I want to punch climate change in the face. A blog about the interactions between the built environment, people, and nature. - FAQs - Follow - Face - Ask - Donations - Climate Book Store

Recent Tweets @climatecote

Asian Development Bank’s new climate infographic quantifies how south Asia economy will be hit by climate impacts.

I think the bank underestimates the hit to GDP. If a storm wipes out major infrastructure (think Japan’s Fukushima), the effects on economies and lives will last for decades.


This White-tailed Ptarmigan was spotted with her four chicks up at Logan Pass yesterday. She is part of a research study to determine changes in habitat location and breeding numbers.

White-tailed ptarmigans are well-adapted to high elevations and cool temperatures. Rising temperatures (3x the global average rise in temperature) at high elevations over the last century means change for this alpine specialist.

According to researcher David Benson, data from the ptarmigan study shows that “white-tailed ptarmigan in Glacier have changed distribution, altered habitat preferences, and perhaps on a local scale, experienced declining population numbers in late summer.” (ms)

What a beeeeautiful bird! Lives in Montana. Of course, endangered because humans.

The report claims the eruption could strand 10 million travelers.

Driving in Japan.

If Mogadishu occupies an ambiguous space in our minds and hearts, it is because ours is a land with an overwhelming majority of pastoralists, who are possessed of a deep urbophobia.

Maybe this is why most Somalis do not seem unduly perturbed by the fate of the capital: a city broken into segments, each of them ruthlessly controlled by an alliance of militias.

by Somali writer Nuruddin Farah (1988). I read this mind blowing quote while researching migration as a climate adaptation option for certain cities.

Urbaphobia" - the condition that cities are a threat to rural life. As a consequence, said cities will not obtain the support required for their long term existence.

I’m not sure of the cultural scale required for urbaphobia to supplant the viability of cities, but it is an interesting concept. Perhaps, for example, Detroit needed a certain level of support from the surrounding rural areas in order to survive. If true, which other cities are threatened by this phobia?

Massive toxic spill in British Columbia pollutes streams and lakes. The Mount Polley Mine mines copper and gold. These mines require massive amounts of toxic acids to “eat” the rocks that contain the copper and gold. The waste is “contained” in a big retention pond (in this case a huge lake). The ponds just sit there with no plans for clean up. Humans are banned from the ponds. Governments say they are safe (despite that ponds fail on average of 30%).

Millions of tons of harmful metals, soils, and wastewater spilled into pristine habitat. Canada’s response? Whooppsy! ¯\_(ツ)_/¯.

Above images: NASA and CBC.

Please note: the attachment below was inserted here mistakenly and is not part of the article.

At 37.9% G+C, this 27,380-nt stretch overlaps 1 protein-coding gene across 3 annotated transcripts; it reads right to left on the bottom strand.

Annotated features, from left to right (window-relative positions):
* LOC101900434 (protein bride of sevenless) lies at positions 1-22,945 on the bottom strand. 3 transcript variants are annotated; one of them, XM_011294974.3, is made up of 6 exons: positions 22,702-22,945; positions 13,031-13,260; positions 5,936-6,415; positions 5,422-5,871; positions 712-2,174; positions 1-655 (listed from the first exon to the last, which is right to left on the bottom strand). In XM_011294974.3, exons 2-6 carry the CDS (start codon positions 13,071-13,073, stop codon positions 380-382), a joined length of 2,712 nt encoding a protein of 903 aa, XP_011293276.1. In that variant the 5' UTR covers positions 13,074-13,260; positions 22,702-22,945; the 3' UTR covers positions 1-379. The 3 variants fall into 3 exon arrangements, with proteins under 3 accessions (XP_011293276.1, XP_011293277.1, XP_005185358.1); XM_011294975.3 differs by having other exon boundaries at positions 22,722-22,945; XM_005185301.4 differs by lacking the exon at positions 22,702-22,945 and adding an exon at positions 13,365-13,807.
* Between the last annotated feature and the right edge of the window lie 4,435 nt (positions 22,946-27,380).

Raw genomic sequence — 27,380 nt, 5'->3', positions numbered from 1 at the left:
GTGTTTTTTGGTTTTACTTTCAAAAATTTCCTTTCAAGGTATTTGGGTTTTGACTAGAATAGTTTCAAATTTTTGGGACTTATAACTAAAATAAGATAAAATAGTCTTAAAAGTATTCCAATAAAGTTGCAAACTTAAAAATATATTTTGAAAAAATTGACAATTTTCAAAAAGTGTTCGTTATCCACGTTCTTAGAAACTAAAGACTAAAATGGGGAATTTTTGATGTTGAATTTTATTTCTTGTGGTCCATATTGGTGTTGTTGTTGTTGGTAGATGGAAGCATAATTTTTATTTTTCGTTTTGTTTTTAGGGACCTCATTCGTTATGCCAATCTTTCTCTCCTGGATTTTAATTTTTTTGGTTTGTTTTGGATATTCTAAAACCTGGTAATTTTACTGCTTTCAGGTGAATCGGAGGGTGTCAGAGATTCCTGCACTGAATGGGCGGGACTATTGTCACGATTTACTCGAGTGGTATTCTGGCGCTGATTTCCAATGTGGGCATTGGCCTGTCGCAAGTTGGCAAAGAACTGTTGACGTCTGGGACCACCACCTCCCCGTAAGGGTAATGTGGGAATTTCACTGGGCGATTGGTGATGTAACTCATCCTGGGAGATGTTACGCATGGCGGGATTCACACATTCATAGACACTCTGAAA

An earthen dam at Mount Polley Mine in British Columbia breached on August 4, 2014, sending contaminated water surging into nearby lakes. Wastewater and metal-laden sand spilled from a retention basin and triggered a water-use ban in Likely, British Columbia, and other nearby towns. Local authorities had lifted the ban as of August 12.

On August 5, nearly all of the wastewater in the retention basin had drained, exposing the silty bottom. Hazeltine Creek, normally about 1 meter (3 feet) wide, swelled to a width of 150 meters (490 feet) as a result of the spill. In the aftermath of the flood, a layer of brown sediment coated forests and stream valleys affected by the spill. Notice how much forest immediately north of the retention basin was leveled. Debris, mainly downed trees, are visible floating on Quesnel Lake.


Several excellent Canadian, environmental, and political tumblrs are covering the spill:

Asker chromac Asks:
Hi Michael, I was wondering if you've been following the recent events at Mount Polley. What's it all about and what's its significance? Thanks, Dom.
climateadaptation climateadaptation Said:

Hey chromac, I heard of the spill. Lucky it wasn’t near people or significant habitat. Still, pretty devastating. There’s some excellent coverage on tumblr here:  A quick skim of the headlines and it’s pretty clear the Canadian government’s response is in favor of the mine. Best, Michael


#streetart flower arrangement in Brussels

This is one of the two toughest arguments any active environmentalist will face in their career: Environmental protection violates my property rights." The other tough argument is: "Environmental protection will cost hundreds of jobs."

There are a ton of techniques to overcome these objections (going to law school doesn’t hurt, though it’s damned expensive). The best way is to work together. I know, I know, cats and dogs, democrats and republicans, heaven and hell. But you’d be surprised at how easy it is to work together so long as each side agrees to listen to one another.

There are two books I recommend that can help you functionally overcome these objections. Both of these books start by insisting you build a strong foundation of negotiation skills. The first is Getting to Yes: Negotiating Agreement Without Giving In, the other is Overcoming Obstacles in Environmental Policymaking.They’ll also serve you well in other contexts.

Amazing (yes really!) to watch what happens when thunderstorms strike the world’s busiest airport, Atlanta-Hartsfield. The planes fly around the storm clouds to land safely. Must see.

Asker Anonymous Asks:
Please can you add animal cruelty tag to the Bull vs Condor post
climateadaptation climateadaptation Said: